Ruby challenged the five foot mark with her two inch heels. She would blend into a line up of the women from my family. Her red and white striped shirt made her look like the Skipper doll with black hair and blue eyes to match.
“I’m so sorry,” I said, running my fingers through my short brown hair, “we assumed you were Jan.”
“That’s okay. You’re not the first,” she said, rubbing the capped end of the pen against the side of her nose. “I’ve heard it every day since I started here on Monday.” She tilted her head to the left and sized up Richard and me for a moment. “This morning my four-year-old son asked me how they got chickens into eggs.” She smiled. Her shoulders pulled back. Her eyes glowed with pride.
Richard and I glanced at each other. Did she really say that?
Her shoulders dropped. “I don’t know the answer,” Ruby said, her voice quivered. Straightening up, she asked, “Can you tell me how the chickens ended up in some eggs, but not in the one’s in the grocery store?”
Now mind you over the course of our lives some interesting questions crossed our path, such as “Can you walk to an island?” when there are no bridges present, or “What does a hard drive look like?” or “Why do they put a cup holder on the PC, because if you spill your drink won’t it ruin the computer?” But asking us to explain how chickens conceive, new territory.
Ruby stared at us. She tapped her pen on her pad.
Walking encyclopedia stickers somehow gleamed from our foreheads.
“The rooster and hen had a good time,” I said, the grappling hooks reeled in my grin before it overshot my face.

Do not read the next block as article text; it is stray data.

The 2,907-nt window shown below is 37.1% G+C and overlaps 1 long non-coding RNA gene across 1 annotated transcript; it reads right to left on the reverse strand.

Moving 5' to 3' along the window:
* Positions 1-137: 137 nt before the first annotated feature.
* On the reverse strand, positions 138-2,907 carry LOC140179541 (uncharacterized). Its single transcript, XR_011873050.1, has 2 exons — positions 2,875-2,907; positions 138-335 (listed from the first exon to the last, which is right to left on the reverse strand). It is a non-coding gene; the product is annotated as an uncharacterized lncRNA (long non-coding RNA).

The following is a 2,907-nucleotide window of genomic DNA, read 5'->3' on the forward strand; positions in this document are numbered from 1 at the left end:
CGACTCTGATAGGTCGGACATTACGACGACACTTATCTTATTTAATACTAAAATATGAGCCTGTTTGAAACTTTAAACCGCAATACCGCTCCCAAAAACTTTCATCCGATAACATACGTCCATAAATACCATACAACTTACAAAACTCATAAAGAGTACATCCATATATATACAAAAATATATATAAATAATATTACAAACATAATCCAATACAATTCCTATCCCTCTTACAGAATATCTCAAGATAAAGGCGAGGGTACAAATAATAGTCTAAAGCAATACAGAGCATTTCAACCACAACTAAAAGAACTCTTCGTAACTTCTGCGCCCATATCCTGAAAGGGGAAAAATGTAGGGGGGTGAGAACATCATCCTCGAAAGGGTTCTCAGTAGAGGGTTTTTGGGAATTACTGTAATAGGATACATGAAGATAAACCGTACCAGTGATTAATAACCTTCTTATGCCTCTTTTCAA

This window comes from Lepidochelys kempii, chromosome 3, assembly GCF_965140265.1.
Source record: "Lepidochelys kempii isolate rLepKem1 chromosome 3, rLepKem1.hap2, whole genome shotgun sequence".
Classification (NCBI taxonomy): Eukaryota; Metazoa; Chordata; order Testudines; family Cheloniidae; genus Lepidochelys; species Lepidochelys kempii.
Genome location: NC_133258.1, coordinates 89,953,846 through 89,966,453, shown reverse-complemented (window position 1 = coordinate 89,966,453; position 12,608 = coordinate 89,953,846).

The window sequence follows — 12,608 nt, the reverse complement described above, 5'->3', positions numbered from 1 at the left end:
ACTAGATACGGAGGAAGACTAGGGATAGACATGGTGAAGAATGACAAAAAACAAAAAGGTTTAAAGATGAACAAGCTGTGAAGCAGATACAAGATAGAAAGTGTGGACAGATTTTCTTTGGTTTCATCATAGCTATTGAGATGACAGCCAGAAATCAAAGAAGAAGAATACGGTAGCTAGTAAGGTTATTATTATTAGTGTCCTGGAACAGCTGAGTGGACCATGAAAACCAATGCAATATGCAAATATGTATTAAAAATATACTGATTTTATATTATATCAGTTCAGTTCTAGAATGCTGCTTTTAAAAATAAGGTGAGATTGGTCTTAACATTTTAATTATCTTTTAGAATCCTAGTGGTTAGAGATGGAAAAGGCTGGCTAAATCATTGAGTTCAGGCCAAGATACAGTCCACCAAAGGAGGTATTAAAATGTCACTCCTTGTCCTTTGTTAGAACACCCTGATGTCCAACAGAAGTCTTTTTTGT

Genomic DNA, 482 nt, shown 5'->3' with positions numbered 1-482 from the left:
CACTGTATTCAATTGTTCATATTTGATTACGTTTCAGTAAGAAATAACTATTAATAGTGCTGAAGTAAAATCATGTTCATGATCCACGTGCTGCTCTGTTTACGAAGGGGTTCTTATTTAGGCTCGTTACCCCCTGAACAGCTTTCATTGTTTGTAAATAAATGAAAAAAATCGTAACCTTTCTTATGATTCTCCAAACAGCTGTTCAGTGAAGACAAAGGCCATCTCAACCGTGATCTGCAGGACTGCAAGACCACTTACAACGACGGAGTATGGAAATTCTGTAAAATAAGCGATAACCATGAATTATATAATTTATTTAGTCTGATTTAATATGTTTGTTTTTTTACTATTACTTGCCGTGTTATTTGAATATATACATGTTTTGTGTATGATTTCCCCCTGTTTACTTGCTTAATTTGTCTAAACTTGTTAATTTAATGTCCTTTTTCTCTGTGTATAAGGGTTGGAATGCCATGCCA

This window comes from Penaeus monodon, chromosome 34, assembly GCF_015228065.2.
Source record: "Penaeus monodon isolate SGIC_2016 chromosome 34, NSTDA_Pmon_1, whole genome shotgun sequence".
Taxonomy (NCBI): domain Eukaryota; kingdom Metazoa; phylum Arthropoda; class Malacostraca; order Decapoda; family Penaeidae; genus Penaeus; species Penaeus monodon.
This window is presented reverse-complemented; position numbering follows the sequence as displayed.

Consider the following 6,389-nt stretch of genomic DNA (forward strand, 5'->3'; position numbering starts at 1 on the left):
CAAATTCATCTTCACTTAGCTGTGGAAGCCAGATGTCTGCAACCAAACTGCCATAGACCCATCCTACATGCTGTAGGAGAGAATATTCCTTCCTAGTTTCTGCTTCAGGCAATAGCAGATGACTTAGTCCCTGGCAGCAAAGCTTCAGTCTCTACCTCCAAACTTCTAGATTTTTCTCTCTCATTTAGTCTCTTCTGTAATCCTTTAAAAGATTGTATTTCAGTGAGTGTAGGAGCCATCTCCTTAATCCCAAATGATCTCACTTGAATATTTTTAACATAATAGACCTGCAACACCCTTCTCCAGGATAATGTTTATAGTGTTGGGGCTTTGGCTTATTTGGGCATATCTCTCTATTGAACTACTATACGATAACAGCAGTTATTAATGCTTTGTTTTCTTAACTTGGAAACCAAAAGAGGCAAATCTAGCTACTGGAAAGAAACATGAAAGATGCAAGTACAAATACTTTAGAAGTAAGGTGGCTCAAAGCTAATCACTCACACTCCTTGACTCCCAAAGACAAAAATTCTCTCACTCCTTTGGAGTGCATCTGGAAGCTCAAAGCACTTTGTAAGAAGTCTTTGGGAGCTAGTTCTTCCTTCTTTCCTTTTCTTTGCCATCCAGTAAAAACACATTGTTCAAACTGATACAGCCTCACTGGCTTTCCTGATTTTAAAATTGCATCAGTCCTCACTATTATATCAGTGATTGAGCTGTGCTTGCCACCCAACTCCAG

The expression on her face exited the building, a blank wall stared back at us. Richard faced the jukebox, his shoulders jittered. I nudged him with my elbow.
She asked, “How come the roosters don’t break the eggs when they get fertilized?” Ruby chewed on the cap of her pen. “I thought they worked like salmon, where the boy salmon spreads its sperm over the eggs the girl salmon laid on the stream bed. Only in a nest.”
I blinked my eyes slowly.
Richard’s devilish grin spread across his face. Danger Will Robinson. I put my hand on his and shook my head.
Taking a deep breath, I said, “Ruby, the roosters mount the hens. It looks like they’re fighting for their lives.”
Richard and I looked around the restaurant. Most of the restaurant listened, either in amusement or real earnest.
“But it works the same way as humans. The eggs get fertilized, and then laid,” I said.
Richard, who spent a lot of his youth on his grandparents farm in Oregon, couldn’t hold back any more. His blue eyes lit up with the power of a flood light at a movie premier. He flapped his arms. He tilted his head back and screeched with the enthusiasm of a chicken getting laid.
“Oh,” Ruby said, her face color surpassed the rouge on her cheek bones.
Laughter erupted all around us. Jan poked her silver and blond head out of the kitchen. Two brown, greasy hand prints smeared across her otherwise pristine white apron. She threw us a questioning look.
Ruby looked around the restaurant. “I didn’t know. Thank you.”
Who knew we would give the bird half of the birds and the bees’ conversation—to an adult with a child—for an audience?
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My first and last attempt at cartooning for this blog. 🙂